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Was Dialup Better Than High Speed?

Plenty of data but not much information.

By Aesh M. Daeva

I'm just gonna say it. I miss the Dial Up Internet world. The original public version of the World Wide Web that captured my heart. It was based on freedom of information rather than content distribution...

Dialup was held back by technical limitations, but at least it wasn't strangled by government oversight.

It was slow. It spread quickly because it was cheap. It was often less expensive to form a new node than it was to get more data through a current one.

The Bulletin Board Systems were the "goto" social media and the games were just an excuse to talk. We lived, we laughed...we learned to share a common space. A new world...our world, where anything was possible. A place for the young and old alike. A place for real people.

And then came...HIGH SPEED. The mighty cable modem and its dedicated IP address. Host at home, they said. Websites can have pictures now! (Forgot to mention the latency and instability they would't fully fix until 2003 when its too late to make money hosting at home anyway). Get your business online! Build a website in full colour in high resolution. An Internet for today's computers!

What a sham.

Oh, I like playing video games as much as anyone, and its hard to imagine playing a modern game on dial up; but that's only one function. A trivial amusement. Why'd it require the re-configuring of the entire internet to suit it? Why so monolithic given its peer to peer nature? Instead of another tool like the TV or Telephone used generically in business or home; the entire network had to be bent toward commercial interests. Only the economy matters to the silicon elite it seems.

Is faster really always better? Is more?

We moved away from the gold of information science to embrace the pyrite of consumer electronics. Great services...sometimes, but was the internet really the right network for them. So many of our trinkets and geek toys should have been "Star Treknology" with endless applications. Have we peaked already? Did the dotcom "incident" fundamentally ruin the platform? Are corporate devices the only path forward?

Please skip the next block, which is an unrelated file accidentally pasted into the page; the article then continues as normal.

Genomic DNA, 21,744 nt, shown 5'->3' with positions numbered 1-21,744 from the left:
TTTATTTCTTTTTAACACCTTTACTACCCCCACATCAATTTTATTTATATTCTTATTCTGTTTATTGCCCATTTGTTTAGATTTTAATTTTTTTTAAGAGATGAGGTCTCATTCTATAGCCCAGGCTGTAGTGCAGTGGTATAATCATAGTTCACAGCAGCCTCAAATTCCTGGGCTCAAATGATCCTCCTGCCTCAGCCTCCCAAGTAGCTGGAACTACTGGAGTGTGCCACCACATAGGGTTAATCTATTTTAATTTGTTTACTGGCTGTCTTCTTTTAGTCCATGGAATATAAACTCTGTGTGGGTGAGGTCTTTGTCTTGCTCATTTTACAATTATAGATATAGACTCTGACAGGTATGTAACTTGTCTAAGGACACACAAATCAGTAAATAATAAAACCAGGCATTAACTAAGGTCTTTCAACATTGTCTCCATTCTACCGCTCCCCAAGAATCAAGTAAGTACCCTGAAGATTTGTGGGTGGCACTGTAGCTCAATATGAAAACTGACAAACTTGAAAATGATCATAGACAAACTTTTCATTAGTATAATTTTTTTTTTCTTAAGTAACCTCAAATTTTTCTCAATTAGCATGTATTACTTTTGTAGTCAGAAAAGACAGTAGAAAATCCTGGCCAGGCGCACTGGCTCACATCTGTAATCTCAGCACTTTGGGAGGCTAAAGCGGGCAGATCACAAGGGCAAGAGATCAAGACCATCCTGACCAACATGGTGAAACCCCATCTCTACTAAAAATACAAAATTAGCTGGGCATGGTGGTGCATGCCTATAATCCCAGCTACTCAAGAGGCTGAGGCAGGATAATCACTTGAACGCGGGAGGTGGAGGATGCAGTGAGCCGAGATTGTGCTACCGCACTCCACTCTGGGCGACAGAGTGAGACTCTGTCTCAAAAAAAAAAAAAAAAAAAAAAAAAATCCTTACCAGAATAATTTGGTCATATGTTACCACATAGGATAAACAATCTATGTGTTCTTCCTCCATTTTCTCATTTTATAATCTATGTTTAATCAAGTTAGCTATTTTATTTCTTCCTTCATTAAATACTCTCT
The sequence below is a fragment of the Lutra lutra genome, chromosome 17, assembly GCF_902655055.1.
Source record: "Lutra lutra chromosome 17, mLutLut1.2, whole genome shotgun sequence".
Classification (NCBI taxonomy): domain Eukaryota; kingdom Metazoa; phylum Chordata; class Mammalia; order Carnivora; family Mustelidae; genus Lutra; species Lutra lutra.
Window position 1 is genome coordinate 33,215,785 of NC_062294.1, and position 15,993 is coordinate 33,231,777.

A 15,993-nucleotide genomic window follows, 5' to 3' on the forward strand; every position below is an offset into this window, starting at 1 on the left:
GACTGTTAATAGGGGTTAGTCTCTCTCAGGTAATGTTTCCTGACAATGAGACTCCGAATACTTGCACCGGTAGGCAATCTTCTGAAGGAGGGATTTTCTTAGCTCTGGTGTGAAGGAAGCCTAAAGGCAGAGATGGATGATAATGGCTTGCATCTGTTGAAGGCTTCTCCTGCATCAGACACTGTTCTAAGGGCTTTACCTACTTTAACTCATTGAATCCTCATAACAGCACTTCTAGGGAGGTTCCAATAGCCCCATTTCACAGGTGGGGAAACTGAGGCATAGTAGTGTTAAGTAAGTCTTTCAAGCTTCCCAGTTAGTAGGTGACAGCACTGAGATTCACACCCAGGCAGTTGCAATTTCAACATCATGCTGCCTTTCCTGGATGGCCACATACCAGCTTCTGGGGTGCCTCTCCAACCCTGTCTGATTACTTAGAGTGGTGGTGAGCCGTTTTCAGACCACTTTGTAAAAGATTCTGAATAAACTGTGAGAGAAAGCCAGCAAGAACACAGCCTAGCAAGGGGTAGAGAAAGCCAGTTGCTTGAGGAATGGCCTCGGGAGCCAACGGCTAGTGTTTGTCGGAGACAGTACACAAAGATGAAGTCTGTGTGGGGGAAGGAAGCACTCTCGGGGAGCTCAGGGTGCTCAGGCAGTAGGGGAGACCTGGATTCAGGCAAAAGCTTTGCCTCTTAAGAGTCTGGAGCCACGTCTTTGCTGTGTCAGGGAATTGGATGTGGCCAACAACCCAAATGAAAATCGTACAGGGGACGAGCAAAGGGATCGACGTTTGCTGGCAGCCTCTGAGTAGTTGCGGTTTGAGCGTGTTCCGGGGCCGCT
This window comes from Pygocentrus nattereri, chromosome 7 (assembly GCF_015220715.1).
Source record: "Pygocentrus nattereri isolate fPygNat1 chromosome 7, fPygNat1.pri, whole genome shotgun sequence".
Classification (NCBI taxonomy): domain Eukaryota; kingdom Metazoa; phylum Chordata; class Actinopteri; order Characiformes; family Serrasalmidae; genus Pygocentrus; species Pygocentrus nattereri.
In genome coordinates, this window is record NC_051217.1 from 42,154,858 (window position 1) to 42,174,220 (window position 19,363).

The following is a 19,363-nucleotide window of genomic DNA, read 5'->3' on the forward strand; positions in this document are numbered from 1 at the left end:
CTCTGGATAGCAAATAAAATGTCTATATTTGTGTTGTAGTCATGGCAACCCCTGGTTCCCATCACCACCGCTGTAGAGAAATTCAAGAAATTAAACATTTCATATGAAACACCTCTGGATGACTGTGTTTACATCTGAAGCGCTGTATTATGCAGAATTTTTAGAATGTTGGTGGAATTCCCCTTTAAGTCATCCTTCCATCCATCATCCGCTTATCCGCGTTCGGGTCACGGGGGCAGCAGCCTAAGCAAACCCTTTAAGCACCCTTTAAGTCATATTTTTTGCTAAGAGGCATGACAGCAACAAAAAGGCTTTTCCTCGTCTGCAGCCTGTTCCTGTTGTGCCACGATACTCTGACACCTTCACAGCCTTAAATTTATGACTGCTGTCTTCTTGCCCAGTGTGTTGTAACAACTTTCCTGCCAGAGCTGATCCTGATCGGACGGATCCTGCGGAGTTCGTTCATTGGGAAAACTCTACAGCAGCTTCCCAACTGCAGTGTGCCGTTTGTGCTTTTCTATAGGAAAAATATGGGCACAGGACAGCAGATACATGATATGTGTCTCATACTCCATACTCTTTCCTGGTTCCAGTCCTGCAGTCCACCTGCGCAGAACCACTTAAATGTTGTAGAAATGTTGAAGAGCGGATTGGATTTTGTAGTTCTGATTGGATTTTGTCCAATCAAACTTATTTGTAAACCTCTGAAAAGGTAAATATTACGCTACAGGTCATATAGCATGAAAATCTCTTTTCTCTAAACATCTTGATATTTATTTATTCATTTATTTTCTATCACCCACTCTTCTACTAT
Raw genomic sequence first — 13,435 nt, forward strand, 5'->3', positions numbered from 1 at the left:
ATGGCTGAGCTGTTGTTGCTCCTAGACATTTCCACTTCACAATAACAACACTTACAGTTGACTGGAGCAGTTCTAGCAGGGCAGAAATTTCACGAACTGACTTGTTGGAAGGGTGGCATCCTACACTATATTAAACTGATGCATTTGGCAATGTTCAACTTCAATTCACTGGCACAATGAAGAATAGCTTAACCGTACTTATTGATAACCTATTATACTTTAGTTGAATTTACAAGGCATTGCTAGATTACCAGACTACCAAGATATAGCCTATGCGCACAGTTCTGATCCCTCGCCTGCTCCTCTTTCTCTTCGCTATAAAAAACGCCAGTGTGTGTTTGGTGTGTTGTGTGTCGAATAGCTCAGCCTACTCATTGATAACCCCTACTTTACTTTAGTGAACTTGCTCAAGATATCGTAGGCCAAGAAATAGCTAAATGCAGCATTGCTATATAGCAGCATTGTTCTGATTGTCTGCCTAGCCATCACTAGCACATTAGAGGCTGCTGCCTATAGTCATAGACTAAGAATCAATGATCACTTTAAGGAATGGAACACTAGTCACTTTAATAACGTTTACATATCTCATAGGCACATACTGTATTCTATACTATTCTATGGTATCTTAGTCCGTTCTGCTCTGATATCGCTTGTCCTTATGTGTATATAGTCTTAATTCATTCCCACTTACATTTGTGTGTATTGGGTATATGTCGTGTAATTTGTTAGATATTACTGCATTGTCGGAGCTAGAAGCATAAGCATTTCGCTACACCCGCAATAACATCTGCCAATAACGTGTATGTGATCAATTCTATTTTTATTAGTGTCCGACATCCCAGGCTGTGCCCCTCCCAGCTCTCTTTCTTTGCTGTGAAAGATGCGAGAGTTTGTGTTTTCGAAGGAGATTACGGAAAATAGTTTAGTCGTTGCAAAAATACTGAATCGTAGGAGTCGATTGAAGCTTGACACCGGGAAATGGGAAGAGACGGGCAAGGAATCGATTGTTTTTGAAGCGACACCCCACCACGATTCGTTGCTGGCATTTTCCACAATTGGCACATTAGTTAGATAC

In hindsight perhaps we'd have been better off with a separate network with it's own protocols and innovations focused on realtime device data. How much better might games be today. VR worlds might have taken off years ago. We should have had a dedicated medical network. Financial. How many privacy crimes didn't have to happen? Running all data across the same lines. How much data wouldn't have even existed where it didn't belong.

In many ways Net Neutrality violates security best practices.

Wearables might have served a real purpose by now. We might have connected consumers and producers in ways we can't even imagine rather than pooling retail sales into a handful of online vendors. How many perfectly stable businesses have closed? After years of following the rules and paying high taxes, how many have been disrupted by Amazon who for almost 20 years hasn't even had to turn a profit?

The expense of network production for all creators might have been reduced and the cost of delivery to customers enhanced. Less interference with other Internet dependencies means more opportunities to work with other platforms to develop even cooler ideas. Keeping the core Internet the way it was might have avoided the advertiser takeover.

We know that Twitter is what it is because of the character limitation. It's the special ingredient that keeps it humble and accessible and focused. For all its problems it's more valuable than most streams. I fear the internet is now what Twitter would be if the character limit were removed. Diluted to the point of irrelevancy. Just another way for traditional media companies to avoid paying for its own infrastructure.

Social Parasitism on the Internet to deliver certain kinds of product is the true legacy of High Speed and the mono-network that Net Neutrality promotes.